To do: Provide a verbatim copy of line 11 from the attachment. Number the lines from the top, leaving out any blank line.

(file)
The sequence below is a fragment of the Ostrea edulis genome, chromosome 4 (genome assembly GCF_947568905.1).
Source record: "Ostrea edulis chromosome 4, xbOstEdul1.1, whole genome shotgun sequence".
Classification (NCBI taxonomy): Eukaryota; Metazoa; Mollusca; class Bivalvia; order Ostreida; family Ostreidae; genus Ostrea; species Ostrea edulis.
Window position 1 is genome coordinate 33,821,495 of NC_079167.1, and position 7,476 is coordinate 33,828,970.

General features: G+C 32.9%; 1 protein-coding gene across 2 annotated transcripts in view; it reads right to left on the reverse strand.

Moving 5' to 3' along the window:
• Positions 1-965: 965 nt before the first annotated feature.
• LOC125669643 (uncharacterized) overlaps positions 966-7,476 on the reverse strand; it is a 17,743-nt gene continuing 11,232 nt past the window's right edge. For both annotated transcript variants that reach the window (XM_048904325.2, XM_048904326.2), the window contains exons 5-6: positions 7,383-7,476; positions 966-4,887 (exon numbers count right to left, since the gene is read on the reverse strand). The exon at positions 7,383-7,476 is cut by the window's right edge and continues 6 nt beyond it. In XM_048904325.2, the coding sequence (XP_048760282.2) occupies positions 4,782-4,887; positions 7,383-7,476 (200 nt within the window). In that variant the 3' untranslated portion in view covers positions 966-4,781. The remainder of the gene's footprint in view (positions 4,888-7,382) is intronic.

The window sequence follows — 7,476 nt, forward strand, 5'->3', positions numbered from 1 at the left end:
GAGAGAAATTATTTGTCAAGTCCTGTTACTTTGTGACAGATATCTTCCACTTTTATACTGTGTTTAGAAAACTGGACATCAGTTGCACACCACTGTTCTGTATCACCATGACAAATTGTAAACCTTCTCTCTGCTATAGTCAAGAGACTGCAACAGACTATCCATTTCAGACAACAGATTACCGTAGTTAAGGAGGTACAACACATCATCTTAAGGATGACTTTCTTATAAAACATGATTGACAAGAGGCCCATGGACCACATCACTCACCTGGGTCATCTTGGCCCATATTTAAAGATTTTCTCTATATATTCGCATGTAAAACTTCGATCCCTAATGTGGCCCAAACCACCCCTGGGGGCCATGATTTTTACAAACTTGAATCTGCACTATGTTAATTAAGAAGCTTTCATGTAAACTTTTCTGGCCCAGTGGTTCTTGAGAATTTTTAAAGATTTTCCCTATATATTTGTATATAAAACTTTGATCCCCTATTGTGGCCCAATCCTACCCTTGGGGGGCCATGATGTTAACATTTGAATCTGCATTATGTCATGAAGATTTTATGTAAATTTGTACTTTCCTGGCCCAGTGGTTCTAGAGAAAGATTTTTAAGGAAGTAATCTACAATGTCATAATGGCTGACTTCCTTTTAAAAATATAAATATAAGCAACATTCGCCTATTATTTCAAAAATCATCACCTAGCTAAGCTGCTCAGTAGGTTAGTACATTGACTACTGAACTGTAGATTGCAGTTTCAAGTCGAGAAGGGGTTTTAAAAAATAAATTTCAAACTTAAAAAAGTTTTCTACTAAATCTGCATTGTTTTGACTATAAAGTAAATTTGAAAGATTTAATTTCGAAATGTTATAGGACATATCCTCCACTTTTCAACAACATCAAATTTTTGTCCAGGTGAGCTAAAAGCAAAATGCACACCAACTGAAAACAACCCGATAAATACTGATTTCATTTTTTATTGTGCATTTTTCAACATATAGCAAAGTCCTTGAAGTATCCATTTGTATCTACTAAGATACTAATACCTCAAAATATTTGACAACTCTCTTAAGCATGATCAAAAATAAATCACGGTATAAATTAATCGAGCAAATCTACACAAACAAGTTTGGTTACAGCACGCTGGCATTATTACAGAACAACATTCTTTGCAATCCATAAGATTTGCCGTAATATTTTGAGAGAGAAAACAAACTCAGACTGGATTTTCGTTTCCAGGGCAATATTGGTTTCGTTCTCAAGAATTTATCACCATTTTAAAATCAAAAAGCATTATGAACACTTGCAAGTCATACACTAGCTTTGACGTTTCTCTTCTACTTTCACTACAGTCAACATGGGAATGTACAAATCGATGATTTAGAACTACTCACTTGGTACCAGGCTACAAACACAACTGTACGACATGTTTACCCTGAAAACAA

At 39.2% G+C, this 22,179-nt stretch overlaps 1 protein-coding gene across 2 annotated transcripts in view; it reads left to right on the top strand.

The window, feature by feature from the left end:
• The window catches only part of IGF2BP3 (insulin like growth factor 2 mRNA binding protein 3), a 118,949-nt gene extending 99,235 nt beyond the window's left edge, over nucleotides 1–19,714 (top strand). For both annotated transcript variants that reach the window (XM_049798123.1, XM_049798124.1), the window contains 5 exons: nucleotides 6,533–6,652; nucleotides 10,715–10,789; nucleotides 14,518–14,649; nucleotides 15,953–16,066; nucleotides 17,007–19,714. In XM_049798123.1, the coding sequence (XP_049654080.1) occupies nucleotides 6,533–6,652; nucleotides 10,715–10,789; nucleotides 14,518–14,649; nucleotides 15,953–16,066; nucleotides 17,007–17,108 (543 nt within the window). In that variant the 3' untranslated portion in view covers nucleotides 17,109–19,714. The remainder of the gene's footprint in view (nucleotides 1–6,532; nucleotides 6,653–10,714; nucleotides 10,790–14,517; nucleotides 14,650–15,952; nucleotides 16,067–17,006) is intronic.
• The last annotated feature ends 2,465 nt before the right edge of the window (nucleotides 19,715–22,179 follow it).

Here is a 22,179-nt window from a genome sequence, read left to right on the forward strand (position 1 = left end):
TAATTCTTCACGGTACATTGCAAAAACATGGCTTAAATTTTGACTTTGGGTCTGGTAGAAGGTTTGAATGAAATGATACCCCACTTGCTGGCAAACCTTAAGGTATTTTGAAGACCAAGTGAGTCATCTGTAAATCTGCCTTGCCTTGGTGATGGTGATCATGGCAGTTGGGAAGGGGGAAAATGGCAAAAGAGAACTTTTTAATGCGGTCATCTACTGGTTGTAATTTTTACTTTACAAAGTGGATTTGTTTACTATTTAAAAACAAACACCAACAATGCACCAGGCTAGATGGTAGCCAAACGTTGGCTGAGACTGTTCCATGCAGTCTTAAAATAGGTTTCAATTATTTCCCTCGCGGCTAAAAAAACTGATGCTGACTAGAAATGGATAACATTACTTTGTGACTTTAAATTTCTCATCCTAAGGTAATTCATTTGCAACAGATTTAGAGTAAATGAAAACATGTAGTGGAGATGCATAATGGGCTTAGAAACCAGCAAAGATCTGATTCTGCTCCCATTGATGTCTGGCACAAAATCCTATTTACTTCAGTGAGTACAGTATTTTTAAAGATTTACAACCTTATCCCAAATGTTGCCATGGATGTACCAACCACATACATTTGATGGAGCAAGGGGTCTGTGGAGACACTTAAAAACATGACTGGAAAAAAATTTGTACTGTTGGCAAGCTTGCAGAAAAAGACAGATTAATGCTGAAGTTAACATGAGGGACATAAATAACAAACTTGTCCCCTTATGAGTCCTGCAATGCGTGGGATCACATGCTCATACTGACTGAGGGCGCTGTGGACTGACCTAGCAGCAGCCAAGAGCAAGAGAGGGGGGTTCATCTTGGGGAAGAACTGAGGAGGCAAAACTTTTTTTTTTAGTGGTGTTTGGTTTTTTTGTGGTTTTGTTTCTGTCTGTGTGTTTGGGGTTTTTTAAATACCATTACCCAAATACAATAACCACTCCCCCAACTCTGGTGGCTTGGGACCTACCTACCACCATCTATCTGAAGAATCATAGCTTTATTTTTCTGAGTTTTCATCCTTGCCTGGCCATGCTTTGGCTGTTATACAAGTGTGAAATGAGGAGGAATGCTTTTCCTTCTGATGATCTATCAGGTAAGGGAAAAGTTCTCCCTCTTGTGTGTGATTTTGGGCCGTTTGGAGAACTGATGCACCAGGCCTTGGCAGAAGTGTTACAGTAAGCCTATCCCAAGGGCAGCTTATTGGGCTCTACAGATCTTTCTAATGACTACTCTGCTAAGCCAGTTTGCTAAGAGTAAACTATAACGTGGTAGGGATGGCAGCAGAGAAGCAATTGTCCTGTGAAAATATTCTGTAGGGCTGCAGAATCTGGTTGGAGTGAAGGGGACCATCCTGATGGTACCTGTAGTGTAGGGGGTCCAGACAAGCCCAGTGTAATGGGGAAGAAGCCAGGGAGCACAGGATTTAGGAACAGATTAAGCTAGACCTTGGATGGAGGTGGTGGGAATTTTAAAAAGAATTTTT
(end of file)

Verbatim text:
At 39.2% G+C, this 22,179-nt stretch overlaps 1 protein-coding gene across 2 annotated transcripts in view; it reads left to right on the top strand.